Medicare has redesigned the claims and benefits statements that are sent to enrollees on a quarterly basis, with the goal of clarifying a document that has been criticized as impenetrable to many patients.
Some of the changes to the Medicare summary notices include descriptions of medical services that are deemed more consumer-friendly, larger fonts and definitions of all the terms that Medicare uses on the forms. The notice also is reformatted around a snapshot of the beneficiary's current deductible status, a list of health professionals they saw during the quarter, and information about whether their claims were approved or denied.
Critics of the Medicare claims system have complained that beneficiaries often don't realize that claims for their services have been rejected, making the process of appealing those decisions more difficult. The Centers for Medicare & Medicaid Services said the clearer forms will make it easier for patients to launch appeals if they think the denials were unwarranted. Beneficiaries often require their physicians' help in lodging such challenges.
Marilyn Tavenner, CMS acting administrator, noted that the redesign announcement came during National Consumer Protection Week.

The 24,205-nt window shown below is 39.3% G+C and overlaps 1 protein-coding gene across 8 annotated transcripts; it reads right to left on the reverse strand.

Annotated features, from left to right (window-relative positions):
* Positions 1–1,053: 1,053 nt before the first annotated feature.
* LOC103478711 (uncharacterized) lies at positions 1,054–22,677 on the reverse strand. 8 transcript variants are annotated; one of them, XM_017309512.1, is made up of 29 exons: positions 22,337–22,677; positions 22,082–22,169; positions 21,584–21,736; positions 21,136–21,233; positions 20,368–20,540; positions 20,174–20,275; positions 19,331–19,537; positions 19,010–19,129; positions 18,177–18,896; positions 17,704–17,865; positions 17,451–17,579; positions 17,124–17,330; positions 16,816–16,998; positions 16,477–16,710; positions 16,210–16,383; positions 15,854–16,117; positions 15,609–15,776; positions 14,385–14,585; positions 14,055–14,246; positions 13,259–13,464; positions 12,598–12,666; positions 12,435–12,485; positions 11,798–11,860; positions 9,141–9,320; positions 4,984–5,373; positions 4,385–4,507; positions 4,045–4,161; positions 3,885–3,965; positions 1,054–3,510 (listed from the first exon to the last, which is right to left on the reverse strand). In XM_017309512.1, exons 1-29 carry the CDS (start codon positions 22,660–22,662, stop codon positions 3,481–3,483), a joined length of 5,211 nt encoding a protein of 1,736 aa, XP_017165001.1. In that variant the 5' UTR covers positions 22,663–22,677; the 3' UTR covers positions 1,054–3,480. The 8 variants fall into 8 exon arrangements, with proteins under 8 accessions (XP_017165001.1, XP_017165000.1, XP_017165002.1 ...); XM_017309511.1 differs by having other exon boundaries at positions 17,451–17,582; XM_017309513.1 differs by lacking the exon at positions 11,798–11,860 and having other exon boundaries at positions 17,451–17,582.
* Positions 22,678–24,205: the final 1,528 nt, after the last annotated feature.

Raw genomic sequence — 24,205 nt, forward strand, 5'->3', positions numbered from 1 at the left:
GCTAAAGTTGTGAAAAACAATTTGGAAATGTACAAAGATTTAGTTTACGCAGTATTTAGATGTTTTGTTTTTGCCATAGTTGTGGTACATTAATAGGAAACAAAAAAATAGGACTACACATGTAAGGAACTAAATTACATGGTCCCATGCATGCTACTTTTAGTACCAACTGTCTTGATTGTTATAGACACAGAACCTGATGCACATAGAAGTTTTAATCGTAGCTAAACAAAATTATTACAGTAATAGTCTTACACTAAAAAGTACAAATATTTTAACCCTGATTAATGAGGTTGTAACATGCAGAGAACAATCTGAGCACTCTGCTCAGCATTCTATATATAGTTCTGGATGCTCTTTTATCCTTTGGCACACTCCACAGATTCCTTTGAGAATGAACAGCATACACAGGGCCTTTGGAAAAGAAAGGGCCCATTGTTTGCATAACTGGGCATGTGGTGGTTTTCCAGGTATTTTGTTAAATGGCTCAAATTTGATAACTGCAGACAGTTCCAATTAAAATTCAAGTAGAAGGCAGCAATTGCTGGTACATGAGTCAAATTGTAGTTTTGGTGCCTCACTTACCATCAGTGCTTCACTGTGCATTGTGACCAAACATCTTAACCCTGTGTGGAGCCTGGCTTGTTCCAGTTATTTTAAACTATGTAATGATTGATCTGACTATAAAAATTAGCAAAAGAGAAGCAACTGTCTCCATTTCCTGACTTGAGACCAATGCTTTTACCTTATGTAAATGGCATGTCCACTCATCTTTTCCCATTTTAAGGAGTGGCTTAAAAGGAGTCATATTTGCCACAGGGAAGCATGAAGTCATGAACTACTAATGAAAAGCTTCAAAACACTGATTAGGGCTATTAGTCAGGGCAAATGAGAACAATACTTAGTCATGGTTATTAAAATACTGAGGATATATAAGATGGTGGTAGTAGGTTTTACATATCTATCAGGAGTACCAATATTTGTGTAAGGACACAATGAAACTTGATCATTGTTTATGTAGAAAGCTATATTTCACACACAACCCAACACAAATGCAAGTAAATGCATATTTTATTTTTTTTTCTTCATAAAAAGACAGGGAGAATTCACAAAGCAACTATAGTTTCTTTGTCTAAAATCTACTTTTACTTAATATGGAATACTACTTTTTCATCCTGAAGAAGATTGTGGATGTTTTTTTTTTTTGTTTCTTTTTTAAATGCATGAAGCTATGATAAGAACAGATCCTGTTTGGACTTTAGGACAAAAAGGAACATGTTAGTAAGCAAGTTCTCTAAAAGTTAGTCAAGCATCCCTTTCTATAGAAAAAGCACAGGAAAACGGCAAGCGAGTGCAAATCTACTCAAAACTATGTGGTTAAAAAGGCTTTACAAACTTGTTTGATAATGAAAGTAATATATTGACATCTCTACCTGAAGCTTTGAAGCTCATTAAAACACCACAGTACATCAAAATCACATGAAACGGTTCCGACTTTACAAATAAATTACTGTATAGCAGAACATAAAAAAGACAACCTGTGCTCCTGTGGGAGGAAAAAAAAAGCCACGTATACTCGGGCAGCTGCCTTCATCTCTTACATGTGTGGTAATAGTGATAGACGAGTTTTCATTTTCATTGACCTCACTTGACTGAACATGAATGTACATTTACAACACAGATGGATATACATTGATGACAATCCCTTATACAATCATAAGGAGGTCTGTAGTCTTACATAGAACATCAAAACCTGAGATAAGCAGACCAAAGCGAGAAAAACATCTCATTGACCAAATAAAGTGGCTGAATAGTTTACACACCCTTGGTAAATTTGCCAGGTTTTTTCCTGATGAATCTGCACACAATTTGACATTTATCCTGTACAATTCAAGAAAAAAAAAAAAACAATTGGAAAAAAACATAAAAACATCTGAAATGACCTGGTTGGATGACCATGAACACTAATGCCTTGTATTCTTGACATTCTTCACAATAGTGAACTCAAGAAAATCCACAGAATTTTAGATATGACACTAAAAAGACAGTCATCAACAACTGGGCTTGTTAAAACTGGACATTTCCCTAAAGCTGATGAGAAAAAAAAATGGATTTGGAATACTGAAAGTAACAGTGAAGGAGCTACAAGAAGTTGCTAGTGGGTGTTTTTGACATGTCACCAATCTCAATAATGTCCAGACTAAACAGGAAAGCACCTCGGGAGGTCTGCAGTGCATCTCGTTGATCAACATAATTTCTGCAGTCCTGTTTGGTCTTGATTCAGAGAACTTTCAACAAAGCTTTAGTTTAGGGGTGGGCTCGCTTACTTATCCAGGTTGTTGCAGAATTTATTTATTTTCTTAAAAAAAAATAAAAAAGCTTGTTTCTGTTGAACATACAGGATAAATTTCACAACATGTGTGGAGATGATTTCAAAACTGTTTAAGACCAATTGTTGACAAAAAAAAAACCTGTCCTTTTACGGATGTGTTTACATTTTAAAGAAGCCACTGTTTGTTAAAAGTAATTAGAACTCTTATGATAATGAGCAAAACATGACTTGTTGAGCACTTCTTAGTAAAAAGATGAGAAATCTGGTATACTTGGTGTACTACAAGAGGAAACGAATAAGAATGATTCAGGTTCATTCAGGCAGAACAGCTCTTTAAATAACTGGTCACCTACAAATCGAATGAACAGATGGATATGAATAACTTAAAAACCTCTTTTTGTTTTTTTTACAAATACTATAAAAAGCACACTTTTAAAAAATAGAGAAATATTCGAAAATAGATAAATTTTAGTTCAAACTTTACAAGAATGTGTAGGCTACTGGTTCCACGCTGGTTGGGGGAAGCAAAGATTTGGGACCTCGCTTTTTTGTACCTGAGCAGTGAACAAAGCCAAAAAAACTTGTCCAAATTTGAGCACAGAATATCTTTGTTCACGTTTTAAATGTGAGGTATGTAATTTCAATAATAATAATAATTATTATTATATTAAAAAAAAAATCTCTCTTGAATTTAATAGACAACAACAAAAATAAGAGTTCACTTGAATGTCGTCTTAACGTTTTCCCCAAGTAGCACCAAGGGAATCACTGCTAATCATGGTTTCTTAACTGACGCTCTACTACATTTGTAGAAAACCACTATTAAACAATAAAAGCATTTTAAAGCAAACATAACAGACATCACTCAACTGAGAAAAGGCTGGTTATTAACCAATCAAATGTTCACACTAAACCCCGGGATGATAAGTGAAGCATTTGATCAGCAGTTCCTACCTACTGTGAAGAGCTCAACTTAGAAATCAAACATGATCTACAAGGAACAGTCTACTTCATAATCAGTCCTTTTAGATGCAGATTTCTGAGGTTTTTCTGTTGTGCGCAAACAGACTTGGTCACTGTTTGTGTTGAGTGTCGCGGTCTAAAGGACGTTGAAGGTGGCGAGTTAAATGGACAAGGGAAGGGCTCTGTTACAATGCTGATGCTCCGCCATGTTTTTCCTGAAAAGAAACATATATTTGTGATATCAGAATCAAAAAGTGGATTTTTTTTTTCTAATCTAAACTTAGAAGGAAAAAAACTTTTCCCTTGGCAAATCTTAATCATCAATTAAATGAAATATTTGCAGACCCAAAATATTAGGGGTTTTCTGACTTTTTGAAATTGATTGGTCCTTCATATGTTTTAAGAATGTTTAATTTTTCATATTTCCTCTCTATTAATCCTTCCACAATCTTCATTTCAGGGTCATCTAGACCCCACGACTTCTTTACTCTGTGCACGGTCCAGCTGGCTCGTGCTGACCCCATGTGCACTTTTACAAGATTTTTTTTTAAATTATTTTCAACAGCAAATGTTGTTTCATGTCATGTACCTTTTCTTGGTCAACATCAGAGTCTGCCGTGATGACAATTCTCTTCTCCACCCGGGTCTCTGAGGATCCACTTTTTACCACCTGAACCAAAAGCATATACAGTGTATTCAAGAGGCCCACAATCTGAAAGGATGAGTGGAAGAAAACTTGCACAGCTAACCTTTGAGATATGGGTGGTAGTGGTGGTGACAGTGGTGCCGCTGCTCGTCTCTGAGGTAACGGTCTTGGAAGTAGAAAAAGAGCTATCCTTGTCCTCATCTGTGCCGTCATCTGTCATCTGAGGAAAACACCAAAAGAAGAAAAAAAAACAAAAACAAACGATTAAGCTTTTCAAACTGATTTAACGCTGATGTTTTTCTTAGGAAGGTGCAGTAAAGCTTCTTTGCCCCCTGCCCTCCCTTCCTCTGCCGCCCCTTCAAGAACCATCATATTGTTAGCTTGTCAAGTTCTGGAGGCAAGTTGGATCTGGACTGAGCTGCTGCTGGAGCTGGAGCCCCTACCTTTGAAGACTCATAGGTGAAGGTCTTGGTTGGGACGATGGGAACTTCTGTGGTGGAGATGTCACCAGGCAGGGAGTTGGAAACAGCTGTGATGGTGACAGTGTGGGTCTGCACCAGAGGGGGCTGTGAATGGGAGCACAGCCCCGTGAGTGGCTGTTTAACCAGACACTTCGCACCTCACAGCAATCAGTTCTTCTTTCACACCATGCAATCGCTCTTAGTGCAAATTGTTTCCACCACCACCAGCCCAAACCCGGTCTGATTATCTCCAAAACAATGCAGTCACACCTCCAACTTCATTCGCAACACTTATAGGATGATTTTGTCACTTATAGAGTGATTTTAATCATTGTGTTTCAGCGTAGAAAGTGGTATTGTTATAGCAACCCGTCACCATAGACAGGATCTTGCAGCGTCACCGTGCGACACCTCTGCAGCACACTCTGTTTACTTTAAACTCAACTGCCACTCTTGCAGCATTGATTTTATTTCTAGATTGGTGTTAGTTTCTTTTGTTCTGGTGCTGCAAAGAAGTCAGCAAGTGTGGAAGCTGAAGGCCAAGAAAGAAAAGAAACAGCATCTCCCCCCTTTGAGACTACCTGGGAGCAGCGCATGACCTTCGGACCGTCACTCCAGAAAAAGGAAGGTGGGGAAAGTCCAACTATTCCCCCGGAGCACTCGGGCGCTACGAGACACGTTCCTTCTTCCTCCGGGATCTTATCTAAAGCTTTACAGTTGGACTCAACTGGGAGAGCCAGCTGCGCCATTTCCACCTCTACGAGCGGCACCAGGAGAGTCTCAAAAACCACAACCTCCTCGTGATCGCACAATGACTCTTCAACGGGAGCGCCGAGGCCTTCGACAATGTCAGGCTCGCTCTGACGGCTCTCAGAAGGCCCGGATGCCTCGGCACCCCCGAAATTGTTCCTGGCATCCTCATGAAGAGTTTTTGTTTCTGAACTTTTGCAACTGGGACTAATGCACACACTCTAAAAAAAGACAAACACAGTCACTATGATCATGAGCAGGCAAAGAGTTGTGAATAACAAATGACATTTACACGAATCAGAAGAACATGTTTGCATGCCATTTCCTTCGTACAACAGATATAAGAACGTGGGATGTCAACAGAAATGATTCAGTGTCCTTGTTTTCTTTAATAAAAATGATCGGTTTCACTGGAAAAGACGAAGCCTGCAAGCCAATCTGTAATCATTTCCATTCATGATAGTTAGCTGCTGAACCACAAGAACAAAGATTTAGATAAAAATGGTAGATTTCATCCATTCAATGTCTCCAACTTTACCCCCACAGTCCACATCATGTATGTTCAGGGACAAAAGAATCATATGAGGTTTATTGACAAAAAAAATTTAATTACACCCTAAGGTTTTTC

"Consumer protection starts with making sure consumers not only get timely and accurate information, but that they understand what services they're receiving from Medicare," she said. "The new Medicare Summary Notice empowers Medicare's seniors and people with disabilities. The statement is easier to understand and navigate and makes clear what information to check and how to report potential fraud."
Medicare officials urge beneficiaries to review their statements carefully to see if services were ordered that they do not recognize, or if unknown health professionals or suppliers filed claims listing them as the patients. Medicare makes tens of billions of dollars in improper payments annually, with fraudulent activity accounting for a portion of it.
Patients who check their Medicare information online will be able to see the redesigned statements right away, but beneficiaries who receive the notices through the mail will not get their first updated form until early 2013.
The full and original article can be found at: http://www.ama-assn.org/amednews/2012/03/12/gvsd0315.htm